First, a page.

Some of the toughest scenes to write are those in which emotions reach a crescendo. It's easy to get carried away, creating melodrama, or to dodge the true feelings, creating instead a vague scene filled with cliches intended to convey emotion. As well as being the toughest to write, these scenes are often the key to drawing the reader in and giving the story its impact. Getting the tone and pace right takes multiple revisions, and I always keep in mind the advice I received from Gerry Shapiro on a rough draft: "Remember that when you turn the volume a bit lower on the emotional level of the story, readers lean in to get closer, and in doing so, become more emotionally involved in the story. If you turn it way up, readers tend to pull back."
For today's exercise, select one of your own emotion-packed scenes for revision. Remove all the adverbs. Hunt down and take out any dramatic dialogue tags or cliched physical responses (I've cut out enough racing hearts to qualify as a serial killer, yet drumming pulses still keep showing up in my drafts). If internal dialogue explains the characters' thoughts or feelings, delete that, too.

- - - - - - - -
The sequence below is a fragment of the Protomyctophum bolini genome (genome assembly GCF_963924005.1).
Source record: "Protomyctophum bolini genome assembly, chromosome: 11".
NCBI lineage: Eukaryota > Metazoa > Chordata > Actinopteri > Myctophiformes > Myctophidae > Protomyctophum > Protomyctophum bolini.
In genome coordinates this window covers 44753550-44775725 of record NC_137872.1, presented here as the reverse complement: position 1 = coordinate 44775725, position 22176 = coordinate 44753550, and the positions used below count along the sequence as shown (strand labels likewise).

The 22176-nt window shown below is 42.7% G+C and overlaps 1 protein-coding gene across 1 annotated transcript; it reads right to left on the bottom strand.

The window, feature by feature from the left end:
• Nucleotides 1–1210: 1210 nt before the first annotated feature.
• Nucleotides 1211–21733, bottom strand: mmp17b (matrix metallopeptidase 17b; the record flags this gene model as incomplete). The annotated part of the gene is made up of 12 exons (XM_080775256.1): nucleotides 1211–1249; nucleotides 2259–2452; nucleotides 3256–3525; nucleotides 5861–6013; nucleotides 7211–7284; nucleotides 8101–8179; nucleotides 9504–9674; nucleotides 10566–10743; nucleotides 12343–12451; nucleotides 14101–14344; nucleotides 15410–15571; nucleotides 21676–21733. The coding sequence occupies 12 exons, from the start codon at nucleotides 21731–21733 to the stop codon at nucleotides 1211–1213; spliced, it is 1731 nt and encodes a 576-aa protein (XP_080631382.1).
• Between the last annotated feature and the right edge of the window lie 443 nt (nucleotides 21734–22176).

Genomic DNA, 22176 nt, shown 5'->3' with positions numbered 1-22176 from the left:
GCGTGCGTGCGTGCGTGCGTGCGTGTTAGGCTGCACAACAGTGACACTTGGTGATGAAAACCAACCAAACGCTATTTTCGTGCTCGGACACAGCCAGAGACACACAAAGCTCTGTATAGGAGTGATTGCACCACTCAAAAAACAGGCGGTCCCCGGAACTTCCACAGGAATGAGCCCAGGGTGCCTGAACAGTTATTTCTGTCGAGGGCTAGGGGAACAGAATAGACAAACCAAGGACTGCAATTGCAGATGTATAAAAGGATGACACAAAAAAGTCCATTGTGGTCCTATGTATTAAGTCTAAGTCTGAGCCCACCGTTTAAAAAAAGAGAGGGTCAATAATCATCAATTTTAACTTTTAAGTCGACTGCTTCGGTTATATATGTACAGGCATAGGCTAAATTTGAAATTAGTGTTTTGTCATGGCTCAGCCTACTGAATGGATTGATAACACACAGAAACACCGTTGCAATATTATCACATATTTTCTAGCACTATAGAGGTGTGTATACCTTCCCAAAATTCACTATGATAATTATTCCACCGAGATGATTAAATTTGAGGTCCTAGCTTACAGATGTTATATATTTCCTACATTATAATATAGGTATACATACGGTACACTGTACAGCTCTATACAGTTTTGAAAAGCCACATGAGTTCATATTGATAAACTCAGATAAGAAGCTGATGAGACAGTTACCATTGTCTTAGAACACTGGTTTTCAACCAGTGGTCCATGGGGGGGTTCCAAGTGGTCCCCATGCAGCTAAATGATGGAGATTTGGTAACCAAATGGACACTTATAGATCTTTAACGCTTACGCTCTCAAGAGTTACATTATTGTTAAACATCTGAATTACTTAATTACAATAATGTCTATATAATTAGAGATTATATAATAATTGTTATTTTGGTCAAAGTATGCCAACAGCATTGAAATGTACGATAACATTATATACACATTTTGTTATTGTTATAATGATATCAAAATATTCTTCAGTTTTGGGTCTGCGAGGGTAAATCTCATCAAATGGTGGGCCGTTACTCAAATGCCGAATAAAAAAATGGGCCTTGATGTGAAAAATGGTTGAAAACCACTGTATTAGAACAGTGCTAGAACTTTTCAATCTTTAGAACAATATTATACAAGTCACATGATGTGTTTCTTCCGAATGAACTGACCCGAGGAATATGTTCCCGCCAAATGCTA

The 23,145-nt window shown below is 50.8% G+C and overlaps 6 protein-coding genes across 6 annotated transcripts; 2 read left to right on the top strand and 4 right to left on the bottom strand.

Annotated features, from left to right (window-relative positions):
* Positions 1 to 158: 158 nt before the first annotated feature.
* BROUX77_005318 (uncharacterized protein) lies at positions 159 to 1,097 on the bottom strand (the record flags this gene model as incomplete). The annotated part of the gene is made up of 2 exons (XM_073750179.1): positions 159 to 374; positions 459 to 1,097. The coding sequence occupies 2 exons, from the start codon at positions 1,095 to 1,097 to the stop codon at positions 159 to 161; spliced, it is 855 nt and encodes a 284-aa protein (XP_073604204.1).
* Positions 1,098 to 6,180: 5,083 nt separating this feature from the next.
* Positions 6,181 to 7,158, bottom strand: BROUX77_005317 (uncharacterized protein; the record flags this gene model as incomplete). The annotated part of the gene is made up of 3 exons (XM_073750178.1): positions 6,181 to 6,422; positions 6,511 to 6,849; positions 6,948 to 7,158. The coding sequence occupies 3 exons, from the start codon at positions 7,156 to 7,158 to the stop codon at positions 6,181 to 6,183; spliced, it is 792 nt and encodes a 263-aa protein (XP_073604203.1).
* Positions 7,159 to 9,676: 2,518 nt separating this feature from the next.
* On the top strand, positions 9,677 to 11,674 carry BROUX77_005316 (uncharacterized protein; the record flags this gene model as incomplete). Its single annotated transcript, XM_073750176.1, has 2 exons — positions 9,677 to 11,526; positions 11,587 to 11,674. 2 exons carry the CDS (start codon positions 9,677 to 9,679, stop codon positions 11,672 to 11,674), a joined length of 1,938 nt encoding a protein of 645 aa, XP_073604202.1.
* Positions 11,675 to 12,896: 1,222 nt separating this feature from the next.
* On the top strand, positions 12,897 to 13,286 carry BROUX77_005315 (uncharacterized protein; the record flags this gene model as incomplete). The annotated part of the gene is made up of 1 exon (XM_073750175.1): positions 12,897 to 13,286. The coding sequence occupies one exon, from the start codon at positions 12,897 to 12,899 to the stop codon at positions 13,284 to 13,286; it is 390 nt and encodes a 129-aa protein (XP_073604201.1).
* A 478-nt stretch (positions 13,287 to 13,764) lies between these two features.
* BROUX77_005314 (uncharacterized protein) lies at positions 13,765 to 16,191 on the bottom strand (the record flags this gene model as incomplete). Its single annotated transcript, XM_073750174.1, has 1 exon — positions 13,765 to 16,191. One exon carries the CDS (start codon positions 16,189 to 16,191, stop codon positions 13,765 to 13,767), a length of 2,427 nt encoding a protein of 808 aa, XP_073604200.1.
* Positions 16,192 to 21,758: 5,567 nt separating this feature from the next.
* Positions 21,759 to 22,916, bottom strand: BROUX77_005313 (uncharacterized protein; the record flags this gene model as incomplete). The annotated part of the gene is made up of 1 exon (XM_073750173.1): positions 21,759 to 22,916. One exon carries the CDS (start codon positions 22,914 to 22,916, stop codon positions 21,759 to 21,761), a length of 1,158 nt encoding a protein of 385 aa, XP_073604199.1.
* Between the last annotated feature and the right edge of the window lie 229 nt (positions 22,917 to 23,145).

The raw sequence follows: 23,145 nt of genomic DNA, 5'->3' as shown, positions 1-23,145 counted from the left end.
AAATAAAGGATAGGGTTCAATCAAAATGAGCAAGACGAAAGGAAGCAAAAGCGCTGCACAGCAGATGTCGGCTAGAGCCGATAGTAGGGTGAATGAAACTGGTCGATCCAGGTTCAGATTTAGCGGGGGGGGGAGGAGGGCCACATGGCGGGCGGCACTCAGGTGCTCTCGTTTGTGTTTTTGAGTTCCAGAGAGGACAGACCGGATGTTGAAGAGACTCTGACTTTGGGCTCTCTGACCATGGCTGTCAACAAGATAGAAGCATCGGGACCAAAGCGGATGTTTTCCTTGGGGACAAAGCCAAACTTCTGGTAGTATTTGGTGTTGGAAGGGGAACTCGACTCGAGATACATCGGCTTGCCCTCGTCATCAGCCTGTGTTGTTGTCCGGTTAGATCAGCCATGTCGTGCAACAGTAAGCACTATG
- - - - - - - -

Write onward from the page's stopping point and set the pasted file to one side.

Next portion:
What remains after those alterations? Does the scene elicit the feeling you're hoping to convey? Does it seem too sparse?
Imagine the details that make your characters and the particular situation unique. Using those small, solid components, rebuild the scene on its existing framework without including any emotional shortcuts or melodrama. When you're done, compare the original to the re-worked scene and decide which is stronger.